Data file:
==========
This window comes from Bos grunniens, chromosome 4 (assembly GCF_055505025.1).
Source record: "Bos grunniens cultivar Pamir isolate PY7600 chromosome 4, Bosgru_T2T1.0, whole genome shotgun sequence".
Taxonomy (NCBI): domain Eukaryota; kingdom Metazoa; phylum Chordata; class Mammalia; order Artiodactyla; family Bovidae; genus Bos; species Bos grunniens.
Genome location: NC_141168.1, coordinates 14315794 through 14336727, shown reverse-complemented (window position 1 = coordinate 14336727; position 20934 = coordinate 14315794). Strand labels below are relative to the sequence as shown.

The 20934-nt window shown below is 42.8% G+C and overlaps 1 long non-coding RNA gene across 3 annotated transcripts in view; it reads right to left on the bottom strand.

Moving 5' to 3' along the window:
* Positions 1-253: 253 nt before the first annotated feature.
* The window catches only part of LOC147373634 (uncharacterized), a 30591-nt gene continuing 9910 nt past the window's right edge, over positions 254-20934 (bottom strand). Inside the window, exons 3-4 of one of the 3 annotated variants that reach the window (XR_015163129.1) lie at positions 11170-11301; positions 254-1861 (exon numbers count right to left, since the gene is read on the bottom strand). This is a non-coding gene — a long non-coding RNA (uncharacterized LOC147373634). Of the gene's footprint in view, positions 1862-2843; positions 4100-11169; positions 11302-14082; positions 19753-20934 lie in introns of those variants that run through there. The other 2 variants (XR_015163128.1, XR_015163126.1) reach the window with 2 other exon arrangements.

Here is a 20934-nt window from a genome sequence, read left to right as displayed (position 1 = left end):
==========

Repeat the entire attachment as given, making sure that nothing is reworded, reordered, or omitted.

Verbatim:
This window comes from Bos grunniens, chromosome 4 (assembly GCF_055505025.1).
Source record: "Bos grunniens cultivar Pamir isolate PY7600 chromosome 4, Bosgru_T2T1.0, whole genome shotgun sequence".
Taxonomy (NCBI): domain Eukaryota; kingdom Metazoa; phylum Chordata; class Mammalia; order Artiodactyla; family Bovidae; genus Bos; species Bos grunniens.
Genome location: NC_141168.1, coordinates 14315794 through 14336727, shown reverse-complemented (window position 1 = coordinate 14336727; position 20934 = coordinate 14315794). Strand labels below are relative to the sequence as shown.

The 20934-nt window shown below is 42.8% G+C and overlaps 1 long non-coding RNA gene across 3 annotated transcripts in view; it reads right to left on the bottom strand.

Moving 5' to 3' along the window:
* Positions 1-253: 253 nt before the first annotated feature.
* The window catches only part of LOC147373634 (uncharacterized), a 30591-nt gene continuing 9910 nt past the window's right edge, over positions 254-20934 (bottom strand). Inside the window, exons 3-4 of one of the 3 annotated variants that reach the window (XR_015163129.1) lie at positions 11170-11301; positions 254-1861 (exon numbers count right to left, since the gene is read on the bottom strand). This is a non-coding gene — a long non-coding RNA (uncharacterized LOC147373634). Of the gene's footprint in view, positions 1862-2843; positions 4100-11169; positions 11302-14082; positions 19753-20934 lie in introns of those variants that run through there. The other 2 variants (XR_015163128.1, XR_015163126.1) reach the window with 2 other exon arrangements.

Here is a 20934-nt window from a genome sequence, read left to right as displayed (position 1 = left end):